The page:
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The Restless Decade
All the old rules seemed to be vanishing in the Twenties. In exchange came a strange new world both gaudy and sad
August 1965 | Volume 16, Issue 5
The age of the automobile was arriving. In i()uo the average American did not own an automobile and did not suppose that he ever would; by iygo the automobile was a necessity of daily life, and the incalculable (hange it was going to inflict on America—change for city, town, and countryside, for ways of living and habits of thought—was already visible. At the same time the era ol mass production was coming into full effect, and mankind (most especially in America) was beginning to lay its hands on the fabulous capacity to solve any problem on earth so long as the problem was purely material. This of course was most unsettling, because it brought with it the uneasy awareness that the real problem was going to be man himself and not his ability to reshape his environment, and no one was ready to tell people what they ought to do about themselves. But it was a miraculous age. The instruments, skills, and techniques—airplanes, electronics, automation—that would (hange the world forever were appearing. Albert Einstein, who was known to the few Americans who had ever heard of him as an oddball professor type who thought that space was curved, had already published the formula that was to lead to the atomic age.
It was an exciting decade; in many ways a good time to be alive. If the spirit of the nineteen twenties look on a materialistic cast, nobody can be blamed. It was good simply to look at the surface and enjoy it.
The surface contained elements of sheer fantasy. Along with everything else, the age of mass communications was here, in exuberant, uninhibited blossoming, and the public ear could be reached as never before. In some ways those were the years of the sportswriter, the press agent, and the newspaper columnist —not the purveyor of gossip, but the man who found amusement and a large audience by discussing the items that floated about on the froth. It was the time of the big headline and the loud-speaker, which were reserved lor the purely spectacular.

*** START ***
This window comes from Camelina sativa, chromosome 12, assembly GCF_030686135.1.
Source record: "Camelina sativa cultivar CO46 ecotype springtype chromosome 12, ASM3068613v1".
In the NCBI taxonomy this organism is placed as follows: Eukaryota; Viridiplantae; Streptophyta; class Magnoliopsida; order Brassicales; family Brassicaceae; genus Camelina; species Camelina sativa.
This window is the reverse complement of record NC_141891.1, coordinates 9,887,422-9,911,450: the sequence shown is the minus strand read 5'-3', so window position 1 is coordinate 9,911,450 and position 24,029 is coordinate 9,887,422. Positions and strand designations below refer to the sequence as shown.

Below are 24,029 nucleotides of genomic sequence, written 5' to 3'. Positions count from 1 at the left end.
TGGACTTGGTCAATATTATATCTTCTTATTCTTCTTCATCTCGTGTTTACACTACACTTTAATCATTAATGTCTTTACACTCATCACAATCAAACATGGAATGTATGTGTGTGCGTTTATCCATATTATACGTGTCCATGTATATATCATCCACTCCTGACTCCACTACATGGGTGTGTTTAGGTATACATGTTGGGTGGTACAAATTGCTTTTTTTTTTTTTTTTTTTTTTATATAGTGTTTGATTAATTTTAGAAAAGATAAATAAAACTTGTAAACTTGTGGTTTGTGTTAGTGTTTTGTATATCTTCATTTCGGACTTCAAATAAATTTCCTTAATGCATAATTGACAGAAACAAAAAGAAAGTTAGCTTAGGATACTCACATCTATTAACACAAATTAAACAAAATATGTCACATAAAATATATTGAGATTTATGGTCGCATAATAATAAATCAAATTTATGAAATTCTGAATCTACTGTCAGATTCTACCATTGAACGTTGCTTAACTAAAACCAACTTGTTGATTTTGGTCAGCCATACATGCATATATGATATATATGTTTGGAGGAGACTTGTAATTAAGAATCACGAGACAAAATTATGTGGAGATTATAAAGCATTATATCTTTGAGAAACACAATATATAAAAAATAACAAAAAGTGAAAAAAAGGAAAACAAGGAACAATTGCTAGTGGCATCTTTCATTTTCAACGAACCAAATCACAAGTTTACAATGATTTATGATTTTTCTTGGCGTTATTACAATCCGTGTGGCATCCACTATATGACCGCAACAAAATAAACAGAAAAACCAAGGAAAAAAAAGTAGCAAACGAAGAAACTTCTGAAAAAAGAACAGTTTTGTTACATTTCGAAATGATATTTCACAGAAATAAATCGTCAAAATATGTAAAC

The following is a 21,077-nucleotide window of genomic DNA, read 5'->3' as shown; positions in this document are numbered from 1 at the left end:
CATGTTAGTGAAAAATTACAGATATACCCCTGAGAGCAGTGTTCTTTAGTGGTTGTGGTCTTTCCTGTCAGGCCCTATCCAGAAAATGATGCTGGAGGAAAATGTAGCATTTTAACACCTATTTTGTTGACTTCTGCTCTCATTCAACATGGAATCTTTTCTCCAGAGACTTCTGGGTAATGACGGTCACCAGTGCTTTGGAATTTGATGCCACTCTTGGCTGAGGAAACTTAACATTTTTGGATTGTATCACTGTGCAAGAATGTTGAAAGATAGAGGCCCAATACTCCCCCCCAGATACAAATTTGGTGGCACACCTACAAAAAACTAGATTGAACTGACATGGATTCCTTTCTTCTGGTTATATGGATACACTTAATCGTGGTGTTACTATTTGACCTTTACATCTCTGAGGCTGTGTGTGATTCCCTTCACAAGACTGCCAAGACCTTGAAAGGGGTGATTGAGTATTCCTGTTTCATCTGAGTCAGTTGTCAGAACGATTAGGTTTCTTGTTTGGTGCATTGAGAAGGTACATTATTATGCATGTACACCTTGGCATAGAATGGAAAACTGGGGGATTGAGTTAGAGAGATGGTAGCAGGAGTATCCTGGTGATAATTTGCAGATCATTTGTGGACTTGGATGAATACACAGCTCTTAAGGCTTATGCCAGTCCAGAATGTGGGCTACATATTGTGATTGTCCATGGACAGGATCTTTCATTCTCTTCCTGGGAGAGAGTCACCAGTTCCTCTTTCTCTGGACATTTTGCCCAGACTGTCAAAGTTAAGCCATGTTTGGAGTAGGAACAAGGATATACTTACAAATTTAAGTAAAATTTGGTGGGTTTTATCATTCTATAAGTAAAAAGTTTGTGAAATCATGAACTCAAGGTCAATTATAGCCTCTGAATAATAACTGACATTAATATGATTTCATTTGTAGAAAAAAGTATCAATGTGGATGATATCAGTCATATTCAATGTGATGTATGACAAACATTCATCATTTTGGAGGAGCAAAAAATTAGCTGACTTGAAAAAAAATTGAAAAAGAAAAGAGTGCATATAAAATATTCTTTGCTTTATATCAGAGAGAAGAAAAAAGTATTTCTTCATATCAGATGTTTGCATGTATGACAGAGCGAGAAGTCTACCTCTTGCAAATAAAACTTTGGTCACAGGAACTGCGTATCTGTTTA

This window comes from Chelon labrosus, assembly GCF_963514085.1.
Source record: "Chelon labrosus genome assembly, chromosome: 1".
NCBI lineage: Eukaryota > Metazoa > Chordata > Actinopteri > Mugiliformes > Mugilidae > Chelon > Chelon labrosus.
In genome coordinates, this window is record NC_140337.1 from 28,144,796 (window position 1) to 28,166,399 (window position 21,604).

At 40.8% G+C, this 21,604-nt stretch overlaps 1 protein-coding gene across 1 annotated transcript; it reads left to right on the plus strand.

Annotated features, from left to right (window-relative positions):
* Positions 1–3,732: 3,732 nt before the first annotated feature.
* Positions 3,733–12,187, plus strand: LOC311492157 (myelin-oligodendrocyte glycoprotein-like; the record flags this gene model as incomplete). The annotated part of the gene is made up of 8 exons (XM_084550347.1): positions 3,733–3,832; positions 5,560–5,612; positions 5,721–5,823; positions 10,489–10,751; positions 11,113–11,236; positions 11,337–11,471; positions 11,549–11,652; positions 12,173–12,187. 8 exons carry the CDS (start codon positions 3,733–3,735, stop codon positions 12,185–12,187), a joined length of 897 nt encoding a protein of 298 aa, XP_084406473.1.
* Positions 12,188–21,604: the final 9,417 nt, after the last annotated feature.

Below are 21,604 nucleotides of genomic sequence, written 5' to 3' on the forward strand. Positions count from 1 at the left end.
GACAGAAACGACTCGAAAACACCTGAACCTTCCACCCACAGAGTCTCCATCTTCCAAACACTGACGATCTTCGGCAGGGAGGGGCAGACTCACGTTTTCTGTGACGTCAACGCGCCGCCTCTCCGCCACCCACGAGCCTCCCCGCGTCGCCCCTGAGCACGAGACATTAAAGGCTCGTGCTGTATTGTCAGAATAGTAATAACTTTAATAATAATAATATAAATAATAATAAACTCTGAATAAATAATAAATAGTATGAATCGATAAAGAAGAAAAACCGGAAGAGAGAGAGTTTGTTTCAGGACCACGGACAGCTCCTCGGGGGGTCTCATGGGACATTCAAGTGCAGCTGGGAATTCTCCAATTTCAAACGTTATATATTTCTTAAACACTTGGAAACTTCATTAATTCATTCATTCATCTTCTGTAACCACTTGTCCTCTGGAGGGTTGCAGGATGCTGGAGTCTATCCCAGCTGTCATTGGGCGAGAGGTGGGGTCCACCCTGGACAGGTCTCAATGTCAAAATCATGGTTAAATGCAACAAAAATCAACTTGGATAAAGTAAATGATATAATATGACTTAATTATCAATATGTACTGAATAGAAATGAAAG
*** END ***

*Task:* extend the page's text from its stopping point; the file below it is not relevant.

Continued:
So the most famous people in America were a strange assortment—movie stars, gangsters, Channel swimmers, professional athletes, imaginative amateur murderers, and eccentrics of high and low degree. Mcfme H)^o, moving-picture actors and actresses were outsiders; now they were at the top of the ladder, living in the limelight as no one ever did before or since. Before 1920 prize righting had been disreputable, outlawed in most states, tolerated in a few: now the heavyweight champion was a hero, an ideal for American youth, a man whose performances could command a box-office sale of a million dollars or more. Once in the mid-1 wentics the author of a quiz program played a sly trick: by posing two innocent questions he showed that although every adult American could name and identify the star halfback at the University of Illinois, no one outside of the academic profession knew the name of that university’s president.
As Westbrook Pegler said, this was the Era of Wonderful Nonsense. Publicity was the thing, and it had no standards of value except pure sensation. An American girl swam the English Channel, nonstop; the mayor of Chicago ran for re-election with the promise that he would hit the King of England on the nose if chance allowed; the President of the United States, asked how such nations as England and France could ever repay their enormous war debts without coming to utter ruin, replied drily: “They hired the money, didn’t they?” A countrywoman who tended pigs was carried into court on a stretcher to testify in an earthshaking murder trial, and for a few days everybody in the country (well, a lot of people, if not quite everybody) was talking about the Pig Woman … and all of these things were of equal weight, they made the headlines for a few days, and then life went on as before.
Stock prices went up and up, Florida real-estate prices did likewise; supposedly realistic analysts said that this was only natural because “everybody” was in the market, and the happy theory that everybody in the United States had plenty of money overlooked the fact that fanners and wage earners were being caught in a terrible squeeze in which their bitterest protests went unheeded. A conservative senator announced that congressmen who protested about this situation were simply “sons of the wild jackass” whose cries need not be noticed, and one of the country’s best-known economists said that inflated stock prices need worry no one because the nation had readied a new, permanently high plateau in which all of the old standards could be ignored.